The first thing you must do is decide the answers to some difficult questions about how you would like your life artificially prolonged by a doctor. The medical field is constantly changing and developing new innovations, so you should discuss your medical treatment wishes with your doctors first, and find out what kind of treatments are available. The more specific your living will is, the better your doctors and loved ones will be able to follow it, so it is important to be familiar with the sorts of decisions your family may be called on to make one day.
Absolutely. Although many states allow oral living wills, there is little evidence of oral statements, and if people have different recollections about what you would have wanted, or perhaps are too emotionally grieved to make the proper decisions, it is essential to have a legal document for your medical caregiver to fall back on.
If a serious illness or injury strikes, and you become unable to make medical treatment decisions, the only way you can be sure to retain your legal ability to control your own medical treatment is by having an living will in writing. Putting your wishes in writing will remove the uncertainty and the biased opinions of other people from the process, so that only the requests that you want or don't want are carried out.
Choosing what to put in a will is entirely up to you, as living wills can be as specific or as broad as you wish them to be. But there are areas you should certainly cover, such as whether or not you wish to appoint someone with durable power of attorney (this will let someone make medical decisions for you in case something happens that is not covered by your living will), as well as your wishes regarding the most common life-sustaining treatment issues. Typically this would cover instructions concerning:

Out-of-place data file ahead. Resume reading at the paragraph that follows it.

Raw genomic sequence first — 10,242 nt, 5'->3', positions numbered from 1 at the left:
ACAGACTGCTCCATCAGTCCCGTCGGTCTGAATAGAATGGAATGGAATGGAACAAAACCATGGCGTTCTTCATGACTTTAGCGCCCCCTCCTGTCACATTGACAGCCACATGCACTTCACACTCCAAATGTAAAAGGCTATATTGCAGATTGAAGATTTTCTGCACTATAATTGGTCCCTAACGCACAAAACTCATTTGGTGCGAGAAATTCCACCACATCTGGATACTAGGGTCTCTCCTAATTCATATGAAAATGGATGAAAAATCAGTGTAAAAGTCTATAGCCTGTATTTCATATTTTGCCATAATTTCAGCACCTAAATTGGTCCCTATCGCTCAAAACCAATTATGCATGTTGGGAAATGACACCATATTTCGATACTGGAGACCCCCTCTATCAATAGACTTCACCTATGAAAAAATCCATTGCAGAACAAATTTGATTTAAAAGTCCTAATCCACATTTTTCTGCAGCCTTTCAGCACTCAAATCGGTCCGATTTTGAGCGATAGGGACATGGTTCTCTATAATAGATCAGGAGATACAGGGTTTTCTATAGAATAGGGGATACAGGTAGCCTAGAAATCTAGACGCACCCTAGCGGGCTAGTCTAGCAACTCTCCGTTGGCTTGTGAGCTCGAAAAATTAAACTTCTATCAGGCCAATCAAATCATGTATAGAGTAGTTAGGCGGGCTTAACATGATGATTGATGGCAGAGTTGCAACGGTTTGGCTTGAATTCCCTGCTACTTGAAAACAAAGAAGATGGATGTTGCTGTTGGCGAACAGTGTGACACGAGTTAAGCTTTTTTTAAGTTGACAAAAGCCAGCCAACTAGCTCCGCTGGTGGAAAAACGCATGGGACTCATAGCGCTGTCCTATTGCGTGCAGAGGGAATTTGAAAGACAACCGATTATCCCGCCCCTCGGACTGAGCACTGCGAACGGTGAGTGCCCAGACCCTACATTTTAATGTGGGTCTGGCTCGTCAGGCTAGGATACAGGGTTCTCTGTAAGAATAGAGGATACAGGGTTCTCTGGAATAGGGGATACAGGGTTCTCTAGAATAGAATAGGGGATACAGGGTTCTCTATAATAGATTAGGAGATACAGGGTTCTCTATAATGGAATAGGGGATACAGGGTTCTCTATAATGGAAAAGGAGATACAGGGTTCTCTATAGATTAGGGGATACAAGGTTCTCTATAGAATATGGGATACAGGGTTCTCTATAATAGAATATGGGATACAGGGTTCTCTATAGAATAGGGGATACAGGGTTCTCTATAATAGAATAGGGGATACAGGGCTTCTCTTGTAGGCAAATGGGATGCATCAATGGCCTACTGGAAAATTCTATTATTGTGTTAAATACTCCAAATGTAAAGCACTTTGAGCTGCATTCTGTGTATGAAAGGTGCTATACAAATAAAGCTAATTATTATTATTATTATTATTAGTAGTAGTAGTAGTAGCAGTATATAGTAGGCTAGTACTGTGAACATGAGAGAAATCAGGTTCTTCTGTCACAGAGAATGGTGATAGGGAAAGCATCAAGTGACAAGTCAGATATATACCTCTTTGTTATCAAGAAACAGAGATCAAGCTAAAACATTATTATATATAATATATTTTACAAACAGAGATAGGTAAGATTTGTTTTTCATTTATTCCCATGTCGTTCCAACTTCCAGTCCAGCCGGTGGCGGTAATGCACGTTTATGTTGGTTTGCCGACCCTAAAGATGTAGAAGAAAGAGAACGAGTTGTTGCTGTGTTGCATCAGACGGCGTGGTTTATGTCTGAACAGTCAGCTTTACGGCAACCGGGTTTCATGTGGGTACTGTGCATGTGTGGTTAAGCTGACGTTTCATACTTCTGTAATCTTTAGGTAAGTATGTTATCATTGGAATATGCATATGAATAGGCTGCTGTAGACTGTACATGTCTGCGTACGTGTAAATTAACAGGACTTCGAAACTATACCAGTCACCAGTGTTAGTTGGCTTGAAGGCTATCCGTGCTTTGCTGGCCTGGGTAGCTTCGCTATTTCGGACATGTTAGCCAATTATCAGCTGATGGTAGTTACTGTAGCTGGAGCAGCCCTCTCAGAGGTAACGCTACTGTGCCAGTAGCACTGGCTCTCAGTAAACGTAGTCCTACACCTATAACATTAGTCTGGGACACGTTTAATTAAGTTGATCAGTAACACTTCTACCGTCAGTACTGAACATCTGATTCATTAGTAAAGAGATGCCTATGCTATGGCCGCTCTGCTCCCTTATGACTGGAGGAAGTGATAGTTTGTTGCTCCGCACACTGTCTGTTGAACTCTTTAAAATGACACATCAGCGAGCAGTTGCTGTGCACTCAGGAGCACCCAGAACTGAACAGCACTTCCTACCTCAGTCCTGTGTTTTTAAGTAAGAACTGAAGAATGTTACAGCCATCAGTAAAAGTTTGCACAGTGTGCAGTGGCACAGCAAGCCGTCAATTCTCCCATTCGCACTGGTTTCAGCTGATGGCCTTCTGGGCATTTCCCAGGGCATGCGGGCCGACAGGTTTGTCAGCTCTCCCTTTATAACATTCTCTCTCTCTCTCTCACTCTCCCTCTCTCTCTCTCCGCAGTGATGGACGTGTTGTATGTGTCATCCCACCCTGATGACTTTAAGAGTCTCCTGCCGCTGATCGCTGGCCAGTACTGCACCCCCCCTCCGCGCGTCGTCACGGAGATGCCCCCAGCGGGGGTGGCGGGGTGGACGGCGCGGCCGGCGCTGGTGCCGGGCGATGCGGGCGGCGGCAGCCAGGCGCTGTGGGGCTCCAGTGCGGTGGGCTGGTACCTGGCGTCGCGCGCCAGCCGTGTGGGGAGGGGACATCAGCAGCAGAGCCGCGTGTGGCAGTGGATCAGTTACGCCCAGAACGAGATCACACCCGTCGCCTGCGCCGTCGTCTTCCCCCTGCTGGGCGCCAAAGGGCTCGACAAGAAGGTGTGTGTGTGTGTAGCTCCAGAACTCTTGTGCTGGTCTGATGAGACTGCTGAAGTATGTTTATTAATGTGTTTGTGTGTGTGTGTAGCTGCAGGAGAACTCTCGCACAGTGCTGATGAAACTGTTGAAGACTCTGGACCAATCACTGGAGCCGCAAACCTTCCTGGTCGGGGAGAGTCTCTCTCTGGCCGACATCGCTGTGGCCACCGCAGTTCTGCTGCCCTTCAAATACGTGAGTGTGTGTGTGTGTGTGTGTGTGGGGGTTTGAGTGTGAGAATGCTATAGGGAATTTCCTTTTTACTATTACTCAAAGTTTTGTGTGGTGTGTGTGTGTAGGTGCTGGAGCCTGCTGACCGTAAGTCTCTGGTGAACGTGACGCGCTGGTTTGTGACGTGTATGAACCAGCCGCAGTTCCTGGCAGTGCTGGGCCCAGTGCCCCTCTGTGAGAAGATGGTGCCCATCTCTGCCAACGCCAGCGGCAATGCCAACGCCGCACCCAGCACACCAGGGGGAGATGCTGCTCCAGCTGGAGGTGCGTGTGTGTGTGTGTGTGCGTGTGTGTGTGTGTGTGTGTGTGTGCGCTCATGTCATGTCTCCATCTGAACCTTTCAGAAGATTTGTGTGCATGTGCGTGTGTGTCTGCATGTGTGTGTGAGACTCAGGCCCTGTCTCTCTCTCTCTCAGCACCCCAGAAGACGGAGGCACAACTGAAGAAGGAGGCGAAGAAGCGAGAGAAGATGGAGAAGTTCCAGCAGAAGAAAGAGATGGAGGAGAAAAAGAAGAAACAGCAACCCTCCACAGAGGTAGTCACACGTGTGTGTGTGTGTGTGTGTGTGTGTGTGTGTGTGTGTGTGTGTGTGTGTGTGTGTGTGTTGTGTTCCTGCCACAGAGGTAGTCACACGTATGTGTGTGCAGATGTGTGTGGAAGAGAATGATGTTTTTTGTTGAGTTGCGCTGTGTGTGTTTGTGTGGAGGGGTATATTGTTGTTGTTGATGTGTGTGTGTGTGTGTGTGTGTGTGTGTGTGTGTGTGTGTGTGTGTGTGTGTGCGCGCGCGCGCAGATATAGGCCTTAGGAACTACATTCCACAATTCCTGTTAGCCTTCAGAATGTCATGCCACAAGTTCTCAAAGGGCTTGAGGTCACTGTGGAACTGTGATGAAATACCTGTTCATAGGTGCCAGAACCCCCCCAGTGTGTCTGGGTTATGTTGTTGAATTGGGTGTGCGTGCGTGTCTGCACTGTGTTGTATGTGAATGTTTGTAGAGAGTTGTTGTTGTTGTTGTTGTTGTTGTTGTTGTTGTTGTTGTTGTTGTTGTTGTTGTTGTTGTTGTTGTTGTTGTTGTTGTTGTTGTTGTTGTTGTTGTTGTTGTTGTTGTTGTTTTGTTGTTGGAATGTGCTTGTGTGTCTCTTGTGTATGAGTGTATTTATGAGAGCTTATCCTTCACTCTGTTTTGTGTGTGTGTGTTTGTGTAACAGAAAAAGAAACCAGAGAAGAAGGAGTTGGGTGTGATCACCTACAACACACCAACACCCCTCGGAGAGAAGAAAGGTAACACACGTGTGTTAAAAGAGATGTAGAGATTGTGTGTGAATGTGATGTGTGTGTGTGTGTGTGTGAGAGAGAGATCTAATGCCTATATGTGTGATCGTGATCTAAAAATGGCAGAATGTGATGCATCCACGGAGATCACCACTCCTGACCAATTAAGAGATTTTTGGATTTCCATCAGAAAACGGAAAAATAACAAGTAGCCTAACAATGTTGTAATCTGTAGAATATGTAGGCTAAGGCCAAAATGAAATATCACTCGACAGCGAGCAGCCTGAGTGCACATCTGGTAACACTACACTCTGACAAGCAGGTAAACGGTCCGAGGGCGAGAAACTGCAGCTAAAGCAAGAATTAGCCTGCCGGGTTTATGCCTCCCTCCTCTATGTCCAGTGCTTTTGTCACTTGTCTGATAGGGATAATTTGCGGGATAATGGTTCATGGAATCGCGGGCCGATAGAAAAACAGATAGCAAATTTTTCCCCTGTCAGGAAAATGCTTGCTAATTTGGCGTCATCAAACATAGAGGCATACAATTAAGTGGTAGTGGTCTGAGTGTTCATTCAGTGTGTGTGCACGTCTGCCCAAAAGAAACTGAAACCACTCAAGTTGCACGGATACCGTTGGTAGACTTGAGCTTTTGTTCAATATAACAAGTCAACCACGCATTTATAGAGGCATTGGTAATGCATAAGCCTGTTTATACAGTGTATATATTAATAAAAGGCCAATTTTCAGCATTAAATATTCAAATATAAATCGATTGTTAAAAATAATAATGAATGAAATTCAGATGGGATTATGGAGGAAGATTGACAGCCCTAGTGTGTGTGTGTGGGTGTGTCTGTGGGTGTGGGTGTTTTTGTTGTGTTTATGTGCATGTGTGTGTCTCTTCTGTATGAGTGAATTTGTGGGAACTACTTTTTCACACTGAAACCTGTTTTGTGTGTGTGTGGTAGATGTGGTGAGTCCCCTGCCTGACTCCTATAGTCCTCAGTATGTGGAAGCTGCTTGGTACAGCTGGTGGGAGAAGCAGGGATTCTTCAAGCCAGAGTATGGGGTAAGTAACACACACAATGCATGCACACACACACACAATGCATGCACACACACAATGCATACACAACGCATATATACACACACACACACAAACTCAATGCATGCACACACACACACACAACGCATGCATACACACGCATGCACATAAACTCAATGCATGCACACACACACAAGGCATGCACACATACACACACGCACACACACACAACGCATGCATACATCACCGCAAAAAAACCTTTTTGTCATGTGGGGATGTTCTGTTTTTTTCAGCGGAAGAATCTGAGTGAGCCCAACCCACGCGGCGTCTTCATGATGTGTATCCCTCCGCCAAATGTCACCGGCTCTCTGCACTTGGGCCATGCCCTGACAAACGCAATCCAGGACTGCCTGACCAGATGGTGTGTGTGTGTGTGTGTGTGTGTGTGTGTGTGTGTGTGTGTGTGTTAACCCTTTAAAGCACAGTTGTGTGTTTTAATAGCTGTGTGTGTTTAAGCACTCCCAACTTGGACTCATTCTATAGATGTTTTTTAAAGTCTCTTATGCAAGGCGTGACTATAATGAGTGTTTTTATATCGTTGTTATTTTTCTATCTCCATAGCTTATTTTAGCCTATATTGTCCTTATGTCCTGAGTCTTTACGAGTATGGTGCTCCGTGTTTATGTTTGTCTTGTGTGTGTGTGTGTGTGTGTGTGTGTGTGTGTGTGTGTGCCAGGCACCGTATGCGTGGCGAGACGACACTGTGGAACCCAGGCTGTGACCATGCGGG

An attorney specializing in wills and trusts will be able to help you with the formal process of drafting the will, as well as ensuring that all the legal requirements of your state are met. Knowing what to put in a will before you draft it can help you avoid costly errors and “do-overs”. A lawyer in your area can help advise you on what to put in a will.
One important exception to the general living will rules, however, is that most state laws do not allow you to refuse life-prolonging medical procedures if you are pregnant at the time of your medical need. In the case of pregnancy, the living will is usually canceled unless there is absolutely no chance the fetus will survive.
No, a living will and a last will and testament are two very different things. Living wills are only valid while a person is alive (hence the name), and only deal with how someone wants their affairs handled (both medically and otherwise) if they are incapacitated or unable to make decisions (such as severe Alzheimer's). A last will and testament is a document controlling who receives your property, who will be the guardian of any children, who will manage your estate upon your death, and so forth. It is an entirely separate legal document.
Definitely -the advice of a lawyer will be crucial when considering what to put in a will. To make sure that your wishes are followed in difficult times, it is very important to make sure you have a legally binding document to use in such cases. An experienced wills, trusts and estate attorney will be able to make sure that your living will meets all state requirements and is legally valid, so that you can rest easy knowing that your medical care will be a decision you made yourself.
Last Modified: 03-05-2018 01:11 AM PSTLaw Library Disclaimer
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